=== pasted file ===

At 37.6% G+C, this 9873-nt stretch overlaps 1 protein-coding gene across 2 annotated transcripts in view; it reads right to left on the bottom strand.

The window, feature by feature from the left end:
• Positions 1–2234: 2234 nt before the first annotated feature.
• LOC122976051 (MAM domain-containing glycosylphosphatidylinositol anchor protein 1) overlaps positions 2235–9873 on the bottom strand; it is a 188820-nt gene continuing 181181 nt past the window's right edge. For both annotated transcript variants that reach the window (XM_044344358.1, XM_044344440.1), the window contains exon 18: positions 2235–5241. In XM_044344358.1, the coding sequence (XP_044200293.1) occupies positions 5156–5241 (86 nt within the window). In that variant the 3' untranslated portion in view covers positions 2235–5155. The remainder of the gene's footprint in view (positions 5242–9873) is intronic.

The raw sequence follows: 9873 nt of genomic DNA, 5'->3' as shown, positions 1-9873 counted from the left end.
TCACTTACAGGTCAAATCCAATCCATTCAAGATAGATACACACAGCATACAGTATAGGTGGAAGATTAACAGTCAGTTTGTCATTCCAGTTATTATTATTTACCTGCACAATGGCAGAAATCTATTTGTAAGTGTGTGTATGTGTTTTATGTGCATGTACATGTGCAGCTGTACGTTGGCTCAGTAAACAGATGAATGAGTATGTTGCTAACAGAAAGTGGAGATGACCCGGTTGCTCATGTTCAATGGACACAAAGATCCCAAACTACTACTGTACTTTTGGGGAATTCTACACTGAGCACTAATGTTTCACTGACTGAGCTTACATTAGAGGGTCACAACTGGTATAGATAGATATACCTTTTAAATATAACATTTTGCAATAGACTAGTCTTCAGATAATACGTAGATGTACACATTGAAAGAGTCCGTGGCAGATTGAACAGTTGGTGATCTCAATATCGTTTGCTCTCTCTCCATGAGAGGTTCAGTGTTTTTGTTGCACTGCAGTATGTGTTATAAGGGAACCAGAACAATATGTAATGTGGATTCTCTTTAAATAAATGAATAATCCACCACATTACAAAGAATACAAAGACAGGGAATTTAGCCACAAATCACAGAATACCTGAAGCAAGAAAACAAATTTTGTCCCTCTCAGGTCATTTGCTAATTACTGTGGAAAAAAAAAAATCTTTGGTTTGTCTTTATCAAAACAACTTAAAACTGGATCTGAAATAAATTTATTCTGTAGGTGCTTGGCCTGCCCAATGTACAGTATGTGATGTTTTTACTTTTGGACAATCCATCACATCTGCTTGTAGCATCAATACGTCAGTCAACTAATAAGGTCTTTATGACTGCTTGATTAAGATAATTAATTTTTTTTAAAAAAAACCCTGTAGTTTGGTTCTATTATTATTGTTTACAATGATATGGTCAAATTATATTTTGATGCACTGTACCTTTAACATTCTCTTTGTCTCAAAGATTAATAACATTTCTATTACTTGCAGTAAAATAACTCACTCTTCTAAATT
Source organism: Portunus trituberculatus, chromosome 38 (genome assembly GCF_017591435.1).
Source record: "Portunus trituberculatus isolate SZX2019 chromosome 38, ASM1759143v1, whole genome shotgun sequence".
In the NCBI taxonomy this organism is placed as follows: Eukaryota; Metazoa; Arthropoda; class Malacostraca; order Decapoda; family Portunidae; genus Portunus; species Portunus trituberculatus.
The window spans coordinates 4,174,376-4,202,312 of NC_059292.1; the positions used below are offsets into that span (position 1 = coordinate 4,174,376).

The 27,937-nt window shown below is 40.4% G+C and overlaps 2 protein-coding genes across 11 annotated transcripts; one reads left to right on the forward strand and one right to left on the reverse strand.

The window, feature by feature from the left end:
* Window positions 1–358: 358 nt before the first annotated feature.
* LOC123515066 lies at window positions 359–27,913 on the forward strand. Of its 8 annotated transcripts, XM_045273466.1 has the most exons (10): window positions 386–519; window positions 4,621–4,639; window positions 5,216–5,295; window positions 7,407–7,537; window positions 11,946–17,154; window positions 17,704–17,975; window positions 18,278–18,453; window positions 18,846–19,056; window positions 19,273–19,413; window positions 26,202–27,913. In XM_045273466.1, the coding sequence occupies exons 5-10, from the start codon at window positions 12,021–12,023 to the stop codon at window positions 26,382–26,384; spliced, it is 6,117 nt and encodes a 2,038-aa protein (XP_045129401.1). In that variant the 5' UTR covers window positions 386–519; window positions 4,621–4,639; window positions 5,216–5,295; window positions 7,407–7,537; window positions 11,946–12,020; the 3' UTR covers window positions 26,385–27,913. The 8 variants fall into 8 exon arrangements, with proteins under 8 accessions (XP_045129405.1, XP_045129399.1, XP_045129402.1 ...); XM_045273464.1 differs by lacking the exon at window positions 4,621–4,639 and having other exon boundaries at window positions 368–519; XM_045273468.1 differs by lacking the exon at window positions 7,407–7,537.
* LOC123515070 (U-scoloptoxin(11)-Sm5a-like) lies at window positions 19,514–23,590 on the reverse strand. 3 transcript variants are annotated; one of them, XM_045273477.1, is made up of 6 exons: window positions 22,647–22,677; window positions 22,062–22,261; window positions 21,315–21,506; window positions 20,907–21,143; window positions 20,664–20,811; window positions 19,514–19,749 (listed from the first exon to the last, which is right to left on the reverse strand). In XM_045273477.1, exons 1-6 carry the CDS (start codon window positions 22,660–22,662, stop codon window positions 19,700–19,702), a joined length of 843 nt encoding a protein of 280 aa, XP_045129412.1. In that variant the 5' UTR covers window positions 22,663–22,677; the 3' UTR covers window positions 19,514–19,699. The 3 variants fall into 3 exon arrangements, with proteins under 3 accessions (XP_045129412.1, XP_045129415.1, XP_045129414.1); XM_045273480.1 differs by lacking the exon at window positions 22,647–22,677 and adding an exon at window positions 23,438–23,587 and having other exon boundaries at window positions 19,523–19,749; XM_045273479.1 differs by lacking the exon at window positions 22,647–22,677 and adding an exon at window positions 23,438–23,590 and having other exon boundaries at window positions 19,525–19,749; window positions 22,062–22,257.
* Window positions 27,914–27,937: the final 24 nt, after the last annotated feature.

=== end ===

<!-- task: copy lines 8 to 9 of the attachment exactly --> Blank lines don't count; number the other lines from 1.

Source record: "Portunus trituberculatus isolate SZX2019 chromosome 38, ASM1759143v1, whole genome shotgun sequence".
In the NCBI taxonomy this organism is placed as follows: Eukaryota; Metazoa; Arthropoda; class Malacostraca; order Decapoda; family Portunidae; genus Portunus; species Portunus trituberculatus.